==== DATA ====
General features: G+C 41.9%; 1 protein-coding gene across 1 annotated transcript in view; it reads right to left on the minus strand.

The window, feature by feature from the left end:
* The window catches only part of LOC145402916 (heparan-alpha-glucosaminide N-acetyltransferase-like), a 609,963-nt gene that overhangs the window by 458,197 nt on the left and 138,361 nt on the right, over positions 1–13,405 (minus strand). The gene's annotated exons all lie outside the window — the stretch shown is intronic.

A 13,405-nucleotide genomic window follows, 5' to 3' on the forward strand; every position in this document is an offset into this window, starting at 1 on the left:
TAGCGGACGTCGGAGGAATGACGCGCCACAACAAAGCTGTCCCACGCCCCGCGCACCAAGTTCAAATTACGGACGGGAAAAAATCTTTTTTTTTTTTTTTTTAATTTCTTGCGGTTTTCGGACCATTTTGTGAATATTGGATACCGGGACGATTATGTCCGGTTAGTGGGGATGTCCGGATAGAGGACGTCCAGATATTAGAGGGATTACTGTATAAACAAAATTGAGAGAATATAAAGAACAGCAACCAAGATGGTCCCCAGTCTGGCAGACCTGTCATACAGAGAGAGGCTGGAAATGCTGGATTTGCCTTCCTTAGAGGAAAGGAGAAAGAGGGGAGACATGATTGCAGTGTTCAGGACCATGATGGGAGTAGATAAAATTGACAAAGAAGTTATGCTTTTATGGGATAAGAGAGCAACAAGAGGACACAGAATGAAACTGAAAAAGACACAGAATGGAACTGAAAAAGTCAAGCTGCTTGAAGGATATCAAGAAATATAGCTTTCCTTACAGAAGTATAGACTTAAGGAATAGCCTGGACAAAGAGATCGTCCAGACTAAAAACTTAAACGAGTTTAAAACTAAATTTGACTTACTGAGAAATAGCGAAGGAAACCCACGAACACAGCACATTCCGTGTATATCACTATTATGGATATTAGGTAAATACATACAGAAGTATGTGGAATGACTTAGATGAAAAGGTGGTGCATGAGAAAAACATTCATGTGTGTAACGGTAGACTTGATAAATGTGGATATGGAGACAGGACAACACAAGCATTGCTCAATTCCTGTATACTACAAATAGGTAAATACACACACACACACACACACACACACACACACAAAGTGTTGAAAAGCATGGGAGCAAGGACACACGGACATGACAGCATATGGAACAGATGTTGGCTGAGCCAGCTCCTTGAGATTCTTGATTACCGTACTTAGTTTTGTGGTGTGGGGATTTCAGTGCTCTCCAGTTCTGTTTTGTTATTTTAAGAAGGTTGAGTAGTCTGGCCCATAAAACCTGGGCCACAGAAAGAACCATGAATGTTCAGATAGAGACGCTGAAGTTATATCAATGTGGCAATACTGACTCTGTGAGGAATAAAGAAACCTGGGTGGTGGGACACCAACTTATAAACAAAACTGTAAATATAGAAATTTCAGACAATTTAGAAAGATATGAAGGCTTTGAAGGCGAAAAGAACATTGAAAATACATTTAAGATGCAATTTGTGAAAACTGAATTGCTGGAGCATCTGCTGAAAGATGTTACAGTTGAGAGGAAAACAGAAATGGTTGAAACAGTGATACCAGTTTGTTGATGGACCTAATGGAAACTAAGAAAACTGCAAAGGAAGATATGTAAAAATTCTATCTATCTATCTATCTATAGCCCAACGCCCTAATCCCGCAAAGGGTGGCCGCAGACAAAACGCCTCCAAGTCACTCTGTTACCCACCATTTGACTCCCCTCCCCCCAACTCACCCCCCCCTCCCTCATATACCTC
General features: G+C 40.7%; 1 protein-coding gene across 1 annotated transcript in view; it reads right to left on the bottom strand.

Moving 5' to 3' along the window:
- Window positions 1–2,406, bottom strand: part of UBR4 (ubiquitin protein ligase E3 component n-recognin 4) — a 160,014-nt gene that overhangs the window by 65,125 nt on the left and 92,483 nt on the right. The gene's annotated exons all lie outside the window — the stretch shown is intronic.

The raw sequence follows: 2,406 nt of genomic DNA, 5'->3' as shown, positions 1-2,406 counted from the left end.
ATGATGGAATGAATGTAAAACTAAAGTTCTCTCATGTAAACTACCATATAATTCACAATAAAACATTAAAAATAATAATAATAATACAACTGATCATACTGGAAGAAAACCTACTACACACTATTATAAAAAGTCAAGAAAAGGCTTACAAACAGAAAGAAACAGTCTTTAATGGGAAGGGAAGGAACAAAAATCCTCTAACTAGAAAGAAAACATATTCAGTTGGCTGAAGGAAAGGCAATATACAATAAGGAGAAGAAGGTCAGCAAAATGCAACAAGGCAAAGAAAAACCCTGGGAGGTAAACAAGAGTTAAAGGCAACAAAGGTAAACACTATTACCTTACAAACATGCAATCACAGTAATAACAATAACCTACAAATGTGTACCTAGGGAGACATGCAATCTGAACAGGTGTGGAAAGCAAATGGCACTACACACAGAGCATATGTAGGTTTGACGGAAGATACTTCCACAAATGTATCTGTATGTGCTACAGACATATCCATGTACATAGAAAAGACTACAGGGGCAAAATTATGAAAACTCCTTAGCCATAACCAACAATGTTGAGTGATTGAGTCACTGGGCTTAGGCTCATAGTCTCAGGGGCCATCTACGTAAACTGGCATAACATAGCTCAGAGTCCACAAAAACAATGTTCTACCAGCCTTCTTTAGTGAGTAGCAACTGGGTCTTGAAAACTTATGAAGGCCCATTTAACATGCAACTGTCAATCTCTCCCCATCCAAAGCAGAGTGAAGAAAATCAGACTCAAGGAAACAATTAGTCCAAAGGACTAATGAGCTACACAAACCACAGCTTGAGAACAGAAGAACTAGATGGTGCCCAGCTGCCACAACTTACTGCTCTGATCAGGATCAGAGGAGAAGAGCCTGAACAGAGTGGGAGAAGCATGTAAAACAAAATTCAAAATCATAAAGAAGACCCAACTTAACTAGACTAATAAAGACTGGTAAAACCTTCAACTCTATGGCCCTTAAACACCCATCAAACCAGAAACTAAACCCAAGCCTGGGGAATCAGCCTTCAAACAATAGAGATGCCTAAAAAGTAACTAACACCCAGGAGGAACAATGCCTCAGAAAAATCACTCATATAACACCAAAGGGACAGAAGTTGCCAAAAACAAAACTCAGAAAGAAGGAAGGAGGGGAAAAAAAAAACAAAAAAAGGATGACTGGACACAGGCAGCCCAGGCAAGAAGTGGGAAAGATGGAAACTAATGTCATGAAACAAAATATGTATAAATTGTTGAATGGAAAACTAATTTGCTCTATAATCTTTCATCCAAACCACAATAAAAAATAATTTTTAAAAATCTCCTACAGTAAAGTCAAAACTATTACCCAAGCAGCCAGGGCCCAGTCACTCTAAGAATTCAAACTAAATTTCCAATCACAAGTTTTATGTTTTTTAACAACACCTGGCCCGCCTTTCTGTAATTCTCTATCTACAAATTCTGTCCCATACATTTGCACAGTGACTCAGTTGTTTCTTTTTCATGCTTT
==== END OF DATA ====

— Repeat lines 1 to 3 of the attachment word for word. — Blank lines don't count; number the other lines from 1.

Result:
General features: G+C 41.9%; 1 protein-coding gene across 1 annotated transcript in view; it reads right to left on the minus strand.

The window, feature by feature from the left end:
* The window catches only part of LOC145402916 (heparan-alpha-glucosaminide N-acetyltransferase-like), a 609,963-nt gene that overhangs the window by 458,197 nt on the left and 138,361 nt on the right, over positions 1–13,405 (minus strand). The gene's annotated exons all lie outside the window — the stretch shown is intronic.